Jan 2, 2013, 9:13 AM EDT
I remember watching some Reds-Pirates and Braves-Pirates games on TV in the mid-80s and seeing a guy named Sam Khalifa play shortstop for Pittsburgh. I don’t recall anything notable. I just remember the name and some announcer noting that the American-born Khalifa was (my memory had it) of Libyan or Egyptian or Tunisian extraction. Or something like that. I had completely forgotten about him until this morning.
Why this morning? Because this morning I read Paul Brownfield’s engrossing story about Khalifa in the New York Times, and I now know everything I’d want to know. And so much of it is sad: in 1989 Khalifa had reached a crossroads in his baseball career and left his minor league team. Five months later his father — an idiosyncratic and divisive Muslim leader in Tucson — was brutally murdered. Khalifa never played ball again. He now drives a taxi in Tucson. The story is about Khalifa, his father and the trial of the man accused of his murder.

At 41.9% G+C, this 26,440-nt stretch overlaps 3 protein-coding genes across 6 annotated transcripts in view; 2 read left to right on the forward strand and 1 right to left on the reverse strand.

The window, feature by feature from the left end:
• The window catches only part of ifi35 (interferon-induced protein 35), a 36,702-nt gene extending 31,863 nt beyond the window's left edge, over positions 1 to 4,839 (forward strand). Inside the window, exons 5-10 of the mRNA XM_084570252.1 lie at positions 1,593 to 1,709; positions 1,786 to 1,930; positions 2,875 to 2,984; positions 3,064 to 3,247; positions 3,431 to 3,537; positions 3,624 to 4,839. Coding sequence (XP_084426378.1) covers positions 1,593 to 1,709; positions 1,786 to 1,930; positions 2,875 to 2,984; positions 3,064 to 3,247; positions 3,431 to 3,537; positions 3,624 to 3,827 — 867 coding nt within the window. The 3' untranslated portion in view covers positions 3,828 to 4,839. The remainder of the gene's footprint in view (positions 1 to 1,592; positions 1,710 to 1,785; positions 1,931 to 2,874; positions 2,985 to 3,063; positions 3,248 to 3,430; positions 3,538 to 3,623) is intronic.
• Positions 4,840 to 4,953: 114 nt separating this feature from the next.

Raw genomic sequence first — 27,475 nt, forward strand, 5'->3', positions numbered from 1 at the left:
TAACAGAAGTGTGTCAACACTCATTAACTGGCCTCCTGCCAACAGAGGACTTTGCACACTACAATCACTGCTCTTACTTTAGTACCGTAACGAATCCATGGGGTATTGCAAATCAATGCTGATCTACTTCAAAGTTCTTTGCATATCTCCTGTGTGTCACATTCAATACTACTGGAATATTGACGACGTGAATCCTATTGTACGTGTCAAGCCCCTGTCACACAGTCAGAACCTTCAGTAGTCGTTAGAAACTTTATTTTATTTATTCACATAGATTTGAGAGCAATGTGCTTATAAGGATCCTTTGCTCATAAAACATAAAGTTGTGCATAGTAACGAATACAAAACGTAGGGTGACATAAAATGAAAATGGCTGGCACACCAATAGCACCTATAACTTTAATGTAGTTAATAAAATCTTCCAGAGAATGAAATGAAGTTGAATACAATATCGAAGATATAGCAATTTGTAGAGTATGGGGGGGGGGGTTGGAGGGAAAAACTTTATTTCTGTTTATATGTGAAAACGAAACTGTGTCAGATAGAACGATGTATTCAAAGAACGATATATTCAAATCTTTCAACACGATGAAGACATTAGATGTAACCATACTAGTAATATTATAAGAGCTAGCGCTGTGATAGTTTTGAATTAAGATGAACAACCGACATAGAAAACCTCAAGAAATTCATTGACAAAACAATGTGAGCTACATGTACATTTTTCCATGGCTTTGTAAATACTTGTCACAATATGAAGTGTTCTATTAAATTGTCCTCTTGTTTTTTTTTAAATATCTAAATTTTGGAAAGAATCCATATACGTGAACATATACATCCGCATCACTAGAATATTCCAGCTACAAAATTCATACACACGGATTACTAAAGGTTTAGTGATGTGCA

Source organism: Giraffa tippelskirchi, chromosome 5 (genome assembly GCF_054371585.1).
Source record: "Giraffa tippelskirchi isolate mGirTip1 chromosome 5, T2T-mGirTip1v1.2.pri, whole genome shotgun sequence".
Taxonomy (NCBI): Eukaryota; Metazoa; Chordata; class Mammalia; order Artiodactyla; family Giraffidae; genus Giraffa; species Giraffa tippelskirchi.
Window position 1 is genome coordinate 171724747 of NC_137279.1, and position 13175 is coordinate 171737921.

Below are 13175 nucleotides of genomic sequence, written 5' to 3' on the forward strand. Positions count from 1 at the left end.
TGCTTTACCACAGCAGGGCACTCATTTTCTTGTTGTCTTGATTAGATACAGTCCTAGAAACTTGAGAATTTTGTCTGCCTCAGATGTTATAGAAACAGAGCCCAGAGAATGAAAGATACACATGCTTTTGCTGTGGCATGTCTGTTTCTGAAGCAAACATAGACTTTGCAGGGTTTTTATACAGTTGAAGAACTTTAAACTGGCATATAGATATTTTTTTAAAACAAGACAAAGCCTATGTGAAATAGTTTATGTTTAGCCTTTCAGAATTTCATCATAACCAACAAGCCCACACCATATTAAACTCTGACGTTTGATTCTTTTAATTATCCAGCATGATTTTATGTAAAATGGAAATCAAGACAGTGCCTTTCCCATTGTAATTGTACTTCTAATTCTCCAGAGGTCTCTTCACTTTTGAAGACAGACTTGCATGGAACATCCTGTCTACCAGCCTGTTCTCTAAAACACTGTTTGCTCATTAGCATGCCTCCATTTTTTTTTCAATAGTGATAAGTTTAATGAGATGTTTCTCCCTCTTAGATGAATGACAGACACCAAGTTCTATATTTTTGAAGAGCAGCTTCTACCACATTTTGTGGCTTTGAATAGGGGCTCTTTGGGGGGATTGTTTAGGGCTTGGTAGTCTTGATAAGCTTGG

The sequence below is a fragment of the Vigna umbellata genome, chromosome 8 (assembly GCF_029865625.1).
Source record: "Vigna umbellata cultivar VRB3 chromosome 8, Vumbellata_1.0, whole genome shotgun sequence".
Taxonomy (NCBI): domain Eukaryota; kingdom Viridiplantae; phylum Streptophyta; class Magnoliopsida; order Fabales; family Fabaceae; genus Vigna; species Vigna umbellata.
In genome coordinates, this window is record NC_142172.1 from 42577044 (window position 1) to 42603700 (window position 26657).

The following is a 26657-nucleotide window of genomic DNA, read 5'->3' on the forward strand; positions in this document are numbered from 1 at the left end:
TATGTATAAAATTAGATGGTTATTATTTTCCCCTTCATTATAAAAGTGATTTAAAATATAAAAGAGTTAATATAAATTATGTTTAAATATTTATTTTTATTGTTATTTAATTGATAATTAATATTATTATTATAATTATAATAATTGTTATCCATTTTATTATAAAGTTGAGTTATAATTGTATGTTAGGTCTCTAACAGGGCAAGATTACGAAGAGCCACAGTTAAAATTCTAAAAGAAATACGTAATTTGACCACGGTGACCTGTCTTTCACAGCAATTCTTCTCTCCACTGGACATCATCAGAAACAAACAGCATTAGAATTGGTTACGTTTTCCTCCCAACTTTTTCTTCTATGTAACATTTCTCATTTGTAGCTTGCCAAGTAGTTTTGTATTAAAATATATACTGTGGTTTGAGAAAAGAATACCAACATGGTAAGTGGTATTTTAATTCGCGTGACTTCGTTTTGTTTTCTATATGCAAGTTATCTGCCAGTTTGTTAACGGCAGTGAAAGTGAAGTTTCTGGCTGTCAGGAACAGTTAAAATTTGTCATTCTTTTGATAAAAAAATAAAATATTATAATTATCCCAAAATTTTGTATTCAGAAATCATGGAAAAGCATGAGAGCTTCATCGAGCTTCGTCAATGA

It’s a slow news day. Take some time to read this fascinating story.
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- And That Happened: Thursday’s scores and highlights 114
- The Royals and White Sox had a benches-clearing fracas, five players ejected 155
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- Pete Rose will be allowed to participate in All-Star Game festivities 69
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- The early leaders in MLB’s “Franchise Four” thing have been announced (166)
- The Royals and White Sox had a benches-clearing fracas, five players ejected (155)
- Kelvin Herrera gets a five-game suspension; Yordano Ventura fined (133)
- Jose Bautista and the Orioles exchanged some words last night (117)
- Joe Buck has a truly awful suggestion about how to improve MLB broadcasts (115)